“Entrepreneurship is an interactive process. Learning it from books and observation is insufficient. My approach to teaching entrepreneurship offers authentic interaction between students and external stakeholders,” says Dr Martin Bliemel, from UNSW Business School.

He was recognised for preparing management students to become entrepreneurs by creating authentic and respectful learning experiences.

“Inside the classroom, students benefit from interacting with industry guests and peers during workshops aimed at developing each team’s business ideas,” he says. “Outside the classroom, teams interact with external stakeholders by regularly experimenting with their business ideas and receiving feedback from industry mentors, customers, and investors. Teams then share what they learn from these weekly interactions with the rest of the class.”

In one of his courses, the final presentations are at the world’s top ranked business incubator, Australia Technology Park Innovations, ATPi.

He says, “students also present their ideas to a live panel of investors and compete for prizes that enable them to pursue their business ideas beyond their course. Taken together, these authentic learning experiences help students to internalise and personalise course materials and prepare them for entrepreneurial future careers.”

Lecturer Natalie Buckmaster, from the School of Accounting at the UNSW Business School received a separate citation for developing the professional capabilities of her postgraduate students through ‘The Living Classroom’, which inspires by immersing students in ‘real world’ accounting activities.

“The reward is recognition of the importance of working for an excellent faculty and institution that strongly supports innovation in learning and education,” she says.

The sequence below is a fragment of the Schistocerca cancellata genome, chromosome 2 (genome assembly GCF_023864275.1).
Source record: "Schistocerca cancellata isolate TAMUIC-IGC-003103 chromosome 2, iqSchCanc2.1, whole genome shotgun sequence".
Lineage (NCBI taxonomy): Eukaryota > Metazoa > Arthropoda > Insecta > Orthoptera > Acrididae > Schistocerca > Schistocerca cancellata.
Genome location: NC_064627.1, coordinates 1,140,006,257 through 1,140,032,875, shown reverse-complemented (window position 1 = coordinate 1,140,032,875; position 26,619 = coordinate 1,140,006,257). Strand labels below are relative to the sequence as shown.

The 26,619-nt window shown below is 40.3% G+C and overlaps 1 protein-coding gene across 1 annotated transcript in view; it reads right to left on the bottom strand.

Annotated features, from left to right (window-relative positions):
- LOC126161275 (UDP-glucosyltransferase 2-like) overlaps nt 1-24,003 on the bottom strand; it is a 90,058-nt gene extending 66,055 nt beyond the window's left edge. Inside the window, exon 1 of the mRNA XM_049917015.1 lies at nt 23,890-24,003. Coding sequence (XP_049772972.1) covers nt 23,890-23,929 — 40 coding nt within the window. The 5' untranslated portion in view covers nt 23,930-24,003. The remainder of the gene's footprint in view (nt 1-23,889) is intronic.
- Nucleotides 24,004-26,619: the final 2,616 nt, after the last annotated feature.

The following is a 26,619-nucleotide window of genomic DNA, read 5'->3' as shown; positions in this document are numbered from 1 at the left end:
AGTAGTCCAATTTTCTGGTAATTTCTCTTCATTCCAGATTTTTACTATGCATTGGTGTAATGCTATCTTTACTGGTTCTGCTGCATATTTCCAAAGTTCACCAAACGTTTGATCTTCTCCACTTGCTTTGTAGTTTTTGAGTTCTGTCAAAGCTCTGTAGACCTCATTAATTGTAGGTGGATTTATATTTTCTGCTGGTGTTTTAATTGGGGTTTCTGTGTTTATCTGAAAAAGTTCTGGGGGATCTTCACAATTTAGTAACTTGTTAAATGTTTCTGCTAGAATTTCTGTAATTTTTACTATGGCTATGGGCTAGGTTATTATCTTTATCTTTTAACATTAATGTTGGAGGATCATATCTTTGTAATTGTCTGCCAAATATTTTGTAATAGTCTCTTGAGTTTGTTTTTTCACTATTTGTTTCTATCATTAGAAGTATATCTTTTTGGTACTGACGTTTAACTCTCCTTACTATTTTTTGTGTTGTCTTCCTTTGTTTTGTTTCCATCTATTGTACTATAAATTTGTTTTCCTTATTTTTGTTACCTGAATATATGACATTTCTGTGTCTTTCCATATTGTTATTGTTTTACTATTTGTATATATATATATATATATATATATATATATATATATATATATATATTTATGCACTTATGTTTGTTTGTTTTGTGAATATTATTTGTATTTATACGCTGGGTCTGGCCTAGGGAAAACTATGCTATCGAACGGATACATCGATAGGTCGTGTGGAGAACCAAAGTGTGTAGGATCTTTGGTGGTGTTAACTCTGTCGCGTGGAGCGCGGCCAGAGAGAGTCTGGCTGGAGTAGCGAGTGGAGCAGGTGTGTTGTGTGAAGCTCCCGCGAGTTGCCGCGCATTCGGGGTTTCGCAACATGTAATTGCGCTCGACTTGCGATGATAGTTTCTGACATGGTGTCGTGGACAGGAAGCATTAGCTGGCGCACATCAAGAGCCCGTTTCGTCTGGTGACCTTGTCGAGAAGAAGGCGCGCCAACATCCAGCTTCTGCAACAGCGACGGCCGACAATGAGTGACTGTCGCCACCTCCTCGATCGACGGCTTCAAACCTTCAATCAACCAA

“My philosophy is that accounting need not be dry if students are helped to place themselves in a global world where their skills can enable them to become great leaders, managers and creators. Therefore, my approach is to place students at the centre of a learning experience. Students learn that successful accounting enables outstanding business professionals, if they apply a multi-dimensional model.”

She says her contribution is to provide a toolbox of active-learning methodologies. “Students engage through authentic cases, creative role-play, simulation, animation, picture drawing, video, and storytelling. My approach is unusual in accounting education, which more commonly uses traditional methods delivered from text books, as my students consistently place themselves in real-world situations of learning and discovery."

The Australian Awards for University Teaching are administered by the Office for Learning and Teaching. 

Media contact:
Julian Lorkin: 02 9385 9887